Contributing

Like many large projects, Magento has coding standards.

Use the Magento coding standards when you contribute to the Magento codebase or create an extension. It is possible that a rule that you consider important is not covered yet.

You can add your own custom rules, using either PHPCS or ESLint, and contribute those to the magento-coding-standard repository so everyone can use those custome rules.

To start your contribution:

  1. Fork the code and clone this fork into your local environment.
  2. Create a new branch and add changes.
  3. Merge changes into the magento-coding-standard repository.

Creating a new PHPCS sniff

PHPCS rules are called sniffs. A sniff is just a static code analyzer that will process our custom logic every time it finds an occurrence or any tokens we choose. This custom logic is in charge of identifying if there’s a violation of a certain rule in an specific code, and will return an error or warning depending on the severity of that issue.

Follow the official PHPCS guide steps to write a sniff.

The magento-coding-standard repository has examples at the Magento2/Sniffs directory.

Sniffs must be also covered by a unit test to ensure its behaviour is correct. This unit test defines a set of line numbers, each of them with a number of expected errors or warnings, which will be compared with the results obtained from executing the sniff against one or several fixtures containing real code.

The unit test must extend the AbstractSniffUnitTest class and its file name must be equal to the sniff’s file name, excluding the sniff suffix. Fixture files must follow the same rule, changing its extension to .inc in the case of PHP fixtures.

Example of Sniff

The sniff called Sniffs/Legacy/MageEntitySniff.php has its unit test at Tests/Legacy/MageEntityUnitTest.php, which in turn will use the fixture at Tests/Legacy/MageEntityUnitTest.inc.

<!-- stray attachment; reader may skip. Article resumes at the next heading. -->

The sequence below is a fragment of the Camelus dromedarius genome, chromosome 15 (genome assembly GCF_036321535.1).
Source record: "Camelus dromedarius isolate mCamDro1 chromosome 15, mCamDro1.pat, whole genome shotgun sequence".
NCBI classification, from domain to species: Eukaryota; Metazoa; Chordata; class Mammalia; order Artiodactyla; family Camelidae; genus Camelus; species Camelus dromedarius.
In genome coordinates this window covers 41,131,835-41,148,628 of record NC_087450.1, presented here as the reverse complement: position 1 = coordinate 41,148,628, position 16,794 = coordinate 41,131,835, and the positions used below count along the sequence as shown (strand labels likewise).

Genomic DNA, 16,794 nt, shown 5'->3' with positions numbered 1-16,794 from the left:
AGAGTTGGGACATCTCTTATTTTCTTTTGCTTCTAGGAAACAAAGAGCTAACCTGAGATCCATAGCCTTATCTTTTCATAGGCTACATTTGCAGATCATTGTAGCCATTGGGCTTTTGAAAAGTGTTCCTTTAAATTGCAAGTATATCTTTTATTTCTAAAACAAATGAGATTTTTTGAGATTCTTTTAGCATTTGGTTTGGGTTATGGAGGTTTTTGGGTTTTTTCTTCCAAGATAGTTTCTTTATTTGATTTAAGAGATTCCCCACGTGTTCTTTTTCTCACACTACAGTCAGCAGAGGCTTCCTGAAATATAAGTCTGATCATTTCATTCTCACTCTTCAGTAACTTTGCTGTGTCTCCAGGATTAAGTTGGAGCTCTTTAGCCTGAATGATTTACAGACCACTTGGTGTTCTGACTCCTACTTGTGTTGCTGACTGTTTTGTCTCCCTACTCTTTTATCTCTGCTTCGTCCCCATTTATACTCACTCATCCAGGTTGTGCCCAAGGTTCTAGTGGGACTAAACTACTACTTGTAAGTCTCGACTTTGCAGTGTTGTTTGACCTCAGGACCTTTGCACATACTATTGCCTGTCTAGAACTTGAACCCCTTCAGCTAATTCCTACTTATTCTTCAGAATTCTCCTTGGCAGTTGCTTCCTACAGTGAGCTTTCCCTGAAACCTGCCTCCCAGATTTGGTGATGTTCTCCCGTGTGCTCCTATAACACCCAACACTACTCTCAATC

Add your new sniff to the Magento2/ruleset.xml file, so it is executed alongside the other existing coding standards.

Depending on the type of issue returned, the rule will have assigned a type of warning or error, as well as a severity level from 10 to 1, being 10 the most severe. This number is assigned based on your own judgment, but make sure to review the current sniffs and their assigned levels beforehand to get an idea of in which severity your new issue fits better.

Rules are sorted by severity.

Creating a new ESLint rule

ESLint rules are similar in purpose to PHPCS sniffs, but this time targeted against Javascript files. Again, the best way to learn how to write your custom rules is by following the official guide.

Rules must be added to the eslint/rules directory, and also registered in one of the .eslintrc-* files, depending on which area the rule focuses on.

As with PHPCS sniffs, ESLint rules need to be covered by a unit test in order to be considered for merging into the mainline. In this case, unit tests itself are written in PHP instead of Javascript, and follow a similar structure than their PHP counterparts. Test classes extend from AbstractEslintTestCase and must implement the testExecute() method, which basically asserts that checking the passed JS file will return the expected error message. You can check examples at Tests/Eslint.

Contributing

  1. When your code is ready, open a pull request against the magento-coding-standard from your branch into the upstream develop.
  2. PR will be reviewed by the repository’s maintainers and merged.

Review general Adobe Commerce documentation for contributors.